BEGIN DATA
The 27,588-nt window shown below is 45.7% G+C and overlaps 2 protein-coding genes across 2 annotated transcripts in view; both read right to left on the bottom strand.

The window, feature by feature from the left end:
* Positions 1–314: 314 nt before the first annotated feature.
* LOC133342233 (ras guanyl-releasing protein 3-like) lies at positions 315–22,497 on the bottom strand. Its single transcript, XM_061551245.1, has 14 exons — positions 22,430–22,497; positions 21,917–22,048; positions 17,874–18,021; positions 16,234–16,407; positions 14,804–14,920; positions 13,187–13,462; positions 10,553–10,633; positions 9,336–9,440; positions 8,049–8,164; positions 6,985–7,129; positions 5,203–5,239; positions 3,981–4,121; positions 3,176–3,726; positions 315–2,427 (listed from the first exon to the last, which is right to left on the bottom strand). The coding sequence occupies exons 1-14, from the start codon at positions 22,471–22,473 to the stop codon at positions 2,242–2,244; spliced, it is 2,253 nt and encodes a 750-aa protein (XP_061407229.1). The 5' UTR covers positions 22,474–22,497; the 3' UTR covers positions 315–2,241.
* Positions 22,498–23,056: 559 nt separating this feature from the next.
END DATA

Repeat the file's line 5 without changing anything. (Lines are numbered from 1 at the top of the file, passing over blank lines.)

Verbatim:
* Positions 22,498–23,056: 559 nt separating this feature from the next.